Inquiries regarding the health risks of amalgam fillings, AKA silver fillings, are frequently raised by my patients. Lets first discuss what exactly amalgam fillings are composed of. Dental amalgam fillings are 50% liquid mercury and the remaining is powdered alloy made up of mostly silver, tin, and copper. Used for over 150 years, amalgam was the leading restorative material for fillings until the early 1990′s when composite tooth colored glass ionomer material became more widely used.
When an amalgam filling is originally placed in our tooth, it is soft and malleable in order for dental professionals to carve and form the filling. The material hardens at mouth temperature over a 24 hour period. Amalgam material is very durable, highly resistant to wear and fractures. I have had patients with silver fillings that are over 30 years old still in good condition, no breakdown or evidence of decay around the filling. If an amalgam filling is still intact, should you replace it anyways in order to get the mercury out of your mouth? What is the real risk of mercury fillings and should you be concerned?
There are a few forms of mercury, the kind found in amalgam (elemental mercury) is a different form than found in fish (methylmercury). The form of mercury associated with dental amalgam release mercury vapors and in this form is absorbed by the lungs. Inhalation of a high amount of liquid elemental mercury can have adverse affects on the brain and kidneys. According to the FDA, the low-level of mercury vapors we are exposed to from amalgam fillings is well below the level at which we would experience any health risks. However the argument can be made that no amount of mercury exposure can be considered harmless.
Replacing an amalgam filling is typically recommended by your dentist for a few reasons.
- The filling is “leaking”: this term is used when an amalgam filling begins to deteriorate from corrosive environmental or chemical factors, such as severe acid reflux or chronic soda pop exposure. As the silver filling breaks down it leaks into the dentin tubules creating a dark grey, blue or black appearance in the surrounding enamel.
- The filling has “open margins”: where the amalgam filling and the tooth meet is the margin. As an amalgam ages it can shrink back from the margin creating a gap, this is an open margin. Marginal corrosion can also occur from the same environmental and chemical factors that cause leakage.
- The filling has “recurrent decay”: once an amalgam filling has open margins, bacteria now have access to an area that is not only weak but inaccessible by brushing or flossing our teeth. The bacteria that live in our mouth produce lactic acid which increases the rate of marginal breakdown , and also creates areas of decay under the filling. This is not considered new decay, but a cavity that has “re-occurred” in an area that already has dental material in or around it. This is why we call in recurrent decay.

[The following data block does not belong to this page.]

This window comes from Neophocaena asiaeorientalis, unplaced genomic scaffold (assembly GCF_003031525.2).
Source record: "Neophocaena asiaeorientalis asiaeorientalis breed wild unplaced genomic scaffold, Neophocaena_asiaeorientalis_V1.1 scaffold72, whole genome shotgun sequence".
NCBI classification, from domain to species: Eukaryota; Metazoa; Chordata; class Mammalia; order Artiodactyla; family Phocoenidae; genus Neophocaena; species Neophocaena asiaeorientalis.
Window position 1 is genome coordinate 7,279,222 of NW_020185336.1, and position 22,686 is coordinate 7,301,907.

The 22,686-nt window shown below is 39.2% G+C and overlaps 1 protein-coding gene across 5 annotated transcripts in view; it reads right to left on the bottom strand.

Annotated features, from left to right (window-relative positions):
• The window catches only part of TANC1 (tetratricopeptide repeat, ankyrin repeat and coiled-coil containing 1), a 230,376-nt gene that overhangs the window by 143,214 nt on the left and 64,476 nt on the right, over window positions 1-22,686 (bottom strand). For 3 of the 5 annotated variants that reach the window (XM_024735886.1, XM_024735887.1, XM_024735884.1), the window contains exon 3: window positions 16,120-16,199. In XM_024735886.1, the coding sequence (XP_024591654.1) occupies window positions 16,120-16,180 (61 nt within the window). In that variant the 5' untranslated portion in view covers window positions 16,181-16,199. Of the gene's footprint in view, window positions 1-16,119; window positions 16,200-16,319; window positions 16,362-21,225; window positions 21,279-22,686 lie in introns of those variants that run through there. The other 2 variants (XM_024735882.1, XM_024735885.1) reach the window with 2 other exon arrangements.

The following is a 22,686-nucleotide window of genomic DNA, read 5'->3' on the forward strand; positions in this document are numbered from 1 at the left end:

- The filling “fractured”: over time biting forces reduce the strength of any filling material which can create stress fractures internally (inside the tooth) or externally (outside the tooth). Either type compromises the integrity of the filling and can result in part of the tooth and/or filling fracturing out.
If none of these scenarios exist, is it still in your best interest to seek getting your silver fillings out? The FDA and the ADA say no. If the filling is in good condition with no recurrent decay and you have no known metal allergy, it is recommended to leave them alone. Removing an amalgam filling releases mercury vapors more concentrated than the filling itself if left intact. If you need a new filling, your dentist most likely does not even offer amalgam material since the new age materials are both more aesthetically pleasing and less controversal. The risk of leaving a silver filling in good condition alone is not really considered a risk since mercury vapors released are minimal and no conclusive evidence exists that links sound amalgam fillings to health problems. If you do have amalgam fillings and are experiencing chronic irritation in the mouth near or around these fillings it might be wise to determine if you do in fact have existing metal allergies.
After discussing your concerns with your dentist and dental hygienist and getting educated on the pros and cons, the ultimate well-informed decision should always be one that you are comfortable with and in the best interest of your overall health.
In Health, Katie RDH